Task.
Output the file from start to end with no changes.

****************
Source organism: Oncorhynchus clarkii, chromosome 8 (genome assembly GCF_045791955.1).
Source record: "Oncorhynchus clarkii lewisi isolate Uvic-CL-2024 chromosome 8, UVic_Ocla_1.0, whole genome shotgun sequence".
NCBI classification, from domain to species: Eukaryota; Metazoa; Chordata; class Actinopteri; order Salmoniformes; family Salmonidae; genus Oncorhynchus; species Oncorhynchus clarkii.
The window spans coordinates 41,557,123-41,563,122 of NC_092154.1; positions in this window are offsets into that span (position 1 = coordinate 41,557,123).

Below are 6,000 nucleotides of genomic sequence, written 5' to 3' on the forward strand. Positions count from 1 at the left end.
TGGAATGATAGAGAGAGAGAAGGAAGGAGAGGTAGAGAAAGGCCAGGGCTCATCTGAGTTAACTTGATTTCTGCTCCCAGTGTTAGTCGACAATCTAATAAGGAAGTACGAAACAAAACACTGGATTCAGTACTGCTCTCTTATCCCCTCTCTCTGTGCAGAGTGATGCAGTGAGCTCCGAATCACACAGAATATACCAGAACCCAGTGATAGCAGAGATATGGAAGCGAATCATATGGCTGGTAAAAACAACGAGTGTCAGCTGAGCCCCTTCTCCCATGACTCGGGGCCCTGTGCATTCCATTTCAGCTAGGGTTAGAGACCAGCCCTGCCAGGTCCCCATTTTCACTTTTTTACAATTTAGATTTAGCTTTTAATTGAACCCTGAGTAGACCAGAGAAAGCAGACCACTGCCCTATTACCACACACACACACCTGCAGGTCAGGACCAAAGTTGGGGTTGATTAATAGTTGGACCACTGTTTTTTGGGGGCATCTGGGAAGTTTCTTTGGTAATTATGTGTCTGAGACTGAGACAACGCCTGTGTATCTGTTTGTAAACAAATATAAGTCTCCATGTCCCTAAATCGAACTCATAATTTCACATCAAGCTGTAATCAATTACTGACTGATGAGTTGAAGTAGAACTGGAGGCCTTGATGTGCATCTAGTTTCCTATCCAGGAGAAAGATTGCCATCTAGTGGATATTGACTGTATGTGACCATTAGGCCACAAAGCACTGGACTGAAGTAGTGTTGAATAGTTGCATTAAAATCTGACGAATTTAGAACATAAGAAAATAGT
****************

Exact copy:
Source organism: Oncorhynchus clarkii, chromosome 8 (genome assembly GCF_045791955.1).
Source record: "Oncorhynchus clarkii lewisi isolate Uvic-CL-2024 chromosome 8, UVic_Ocla_1.0, whole genome shotgun sequence".
NCBI classification, from domain to species: Eukaryota; Metazoa; Chordata; class Actinopteri; order Salmoniformes; family Salmonidae; genus Oncorhynchus; species Oncorhynchus clarkii.
The window spans coordinates 41,557,123-41,563,122 of NC_092154.1; positions in this window are offsets into that span (position 1 = coordinate 41,557,123).

Below are 6,000 nucleotides of genomic sequence, written 5' to 3' on the forward strand. Positions count from 1 at the left end.
TGGAATGATAGAGAGAGAGAAGGAAGGAGAGGTAGAGAAAGGCCAGGGCTCATCTGAGTTAACTTGATTTCTGCTCCCAGTGTTAGTCGACAATCTAATAAGGAAGTACGAAACAAAACACTGGATTCAGTACTGCTCTCTTATCCCCTCTCTCTGTGCAGAGTGATGCAGTGAGCTCCGAATCACACAGAATATACCAGAACCCAGTGATAGCAGAGATATGGAAGCGAATCATATGGCTGGTAAAAACAACGAGTGTCAGCTGAGCCCCTTCTCCCATGACTCGGGGCCCTGTGCATTCCATTTCAGCTAGGGTTAGAGACCAGCCCTGCCAGGTCCCCATTTTCACTTTTTTACAATTTAGATTTAGCTTTTAATTGAACCCTGAGTAGACCAGAGAAAGCAGACCACTGCCCTATTACCACACACACACACCTGCAGGTCAGGACCAAAGTTGGGGTTGATTAATAGTTGGACCACTGTTTTTTGGGGGCATCTGGGAAGTTTCTTTGGTAATTATGTGTCTGAGACTGAGACAACGCCTGTGTATCTGTTTGTAAACAAATATAAGTCTCCATGTCCCTAAATCGAACTCATAATTTCACATCAAGCTGTAATCAATTACTGACTGATGAGTTGAAGTAGAACTGGAGGCCTTGATGTGCATCTAGTTTCCTATCCAGGAGAAAGATTGCCATCTAGTGGATATTGACTGTATGTGACCATTAGGCCACAAAGCACTGGACTGAAGTAGTGTTGAATAGTTGCATTAAAATCTGACGAATTTAGAACATAAGAAAATAGT